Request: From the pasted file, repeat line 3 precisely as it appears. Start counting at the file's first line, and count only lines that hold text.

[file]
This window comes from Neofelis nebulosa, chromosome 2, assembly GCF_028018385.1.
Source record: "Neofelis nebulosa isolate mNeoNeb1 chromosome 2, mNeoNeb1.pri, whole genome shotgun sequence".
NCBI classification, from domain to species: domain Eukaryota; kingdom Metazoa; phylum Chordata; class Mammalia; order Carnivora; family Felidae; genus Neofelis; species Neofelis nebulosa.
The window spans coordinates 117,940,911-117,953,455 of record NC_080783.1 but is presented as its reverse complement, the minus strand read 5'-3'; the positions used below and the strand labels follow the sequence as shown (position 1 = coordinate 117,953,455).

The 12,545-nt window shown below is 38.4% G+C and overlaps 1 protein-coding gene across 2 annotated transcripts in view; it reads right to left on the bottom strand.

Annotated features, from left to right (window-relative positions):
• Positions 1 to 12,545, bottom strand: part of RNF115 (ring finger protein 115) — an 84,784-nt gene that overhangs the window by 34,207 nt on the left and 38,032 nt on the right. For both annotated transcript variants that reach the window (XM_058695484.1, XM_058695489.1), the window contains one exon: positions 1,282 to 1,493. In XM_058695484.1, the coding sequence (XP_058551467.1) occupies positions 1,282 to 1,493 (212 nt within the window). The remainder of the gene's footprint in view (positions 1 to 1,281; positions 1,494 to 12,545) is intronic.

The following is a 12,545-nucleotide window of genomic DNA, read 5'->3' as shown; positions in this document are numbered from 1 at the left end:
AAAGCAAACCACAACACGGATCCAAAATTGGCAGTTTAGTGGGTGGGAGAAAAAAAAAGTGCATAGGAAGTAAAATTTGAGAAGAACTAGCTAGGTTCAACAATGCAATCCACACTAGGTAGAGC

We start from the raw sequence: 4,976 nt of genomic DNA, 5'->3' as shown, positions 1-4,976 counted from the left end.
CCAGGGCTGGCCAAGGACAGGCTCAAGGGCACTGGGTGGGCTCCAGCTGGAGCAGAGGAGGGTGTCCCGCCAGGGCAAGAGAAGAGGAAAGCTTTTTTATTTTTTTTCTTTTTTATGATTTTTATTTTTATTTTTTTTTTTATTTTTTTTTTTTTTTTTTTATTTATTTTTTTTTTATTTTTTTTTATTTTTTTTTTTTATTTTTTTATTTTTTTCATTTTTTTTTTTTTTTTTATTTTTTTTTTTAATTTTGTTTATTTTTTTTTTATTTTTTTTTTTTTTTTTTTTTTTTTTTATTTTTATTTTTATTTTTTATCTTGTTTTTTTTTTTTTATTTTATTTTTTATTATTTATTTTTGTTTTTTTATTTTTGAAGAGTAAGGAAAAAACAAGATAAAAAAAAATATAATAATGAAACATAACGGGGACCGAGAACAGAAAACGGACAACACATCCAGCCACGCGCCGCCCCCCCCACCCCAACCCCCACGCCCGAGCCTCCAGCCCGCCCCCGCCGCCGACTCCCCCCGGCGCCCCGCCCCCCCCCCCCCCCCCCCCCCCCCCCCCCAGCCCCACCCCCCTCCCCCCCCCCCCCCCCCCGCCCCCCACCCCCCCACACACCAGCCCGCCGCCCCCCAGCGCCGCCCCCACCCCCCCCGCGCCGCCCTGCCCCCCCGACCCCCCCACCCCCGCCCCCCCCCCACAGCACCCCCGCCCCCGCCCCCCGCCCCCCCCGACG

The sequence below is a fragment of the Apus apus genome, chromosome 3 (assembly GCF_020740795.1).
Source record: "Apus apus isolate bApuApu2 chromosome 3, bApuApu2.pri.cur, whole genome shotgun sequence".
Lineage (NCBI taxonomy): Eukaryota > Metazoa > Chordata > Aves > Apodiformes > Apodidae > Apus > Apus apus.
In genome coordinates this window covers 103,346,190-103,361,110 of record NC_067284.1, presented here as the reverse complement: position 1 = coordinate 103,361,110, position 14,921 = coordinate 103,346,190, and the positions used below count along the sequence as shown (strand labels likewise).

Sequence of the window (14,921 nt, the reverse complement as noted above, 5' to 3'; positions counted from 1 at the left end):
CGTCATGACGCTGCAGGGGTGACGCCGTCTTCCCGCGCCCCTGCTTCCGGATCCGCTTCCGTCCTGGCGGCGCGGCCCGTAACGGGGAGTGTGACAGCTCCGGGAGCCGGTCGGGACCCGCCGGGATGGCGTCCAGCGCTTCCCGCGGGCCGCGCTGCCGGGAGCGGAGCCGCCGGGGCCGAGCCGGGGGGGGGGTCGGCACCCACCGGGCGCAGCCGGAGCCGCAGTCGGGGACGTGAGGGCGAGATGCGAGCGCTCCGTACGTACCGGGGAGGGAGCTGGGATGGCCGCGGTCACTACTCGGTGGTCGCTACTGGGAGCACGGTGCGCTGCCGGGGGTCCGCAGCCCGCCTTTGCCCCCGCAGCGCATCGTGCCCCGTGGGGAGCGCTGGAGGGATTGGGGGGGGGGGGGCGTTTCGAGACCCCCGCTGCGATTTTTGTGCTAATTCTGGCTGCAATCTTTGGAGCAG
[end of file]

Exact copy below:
NCBI classification, from domain to species: domain Eukaryota; kingdom Metazoa; phylum Chordata; class Mammalia; order Carnivora; family Felidae; genus Neofelis; species Neofelis nebulosa.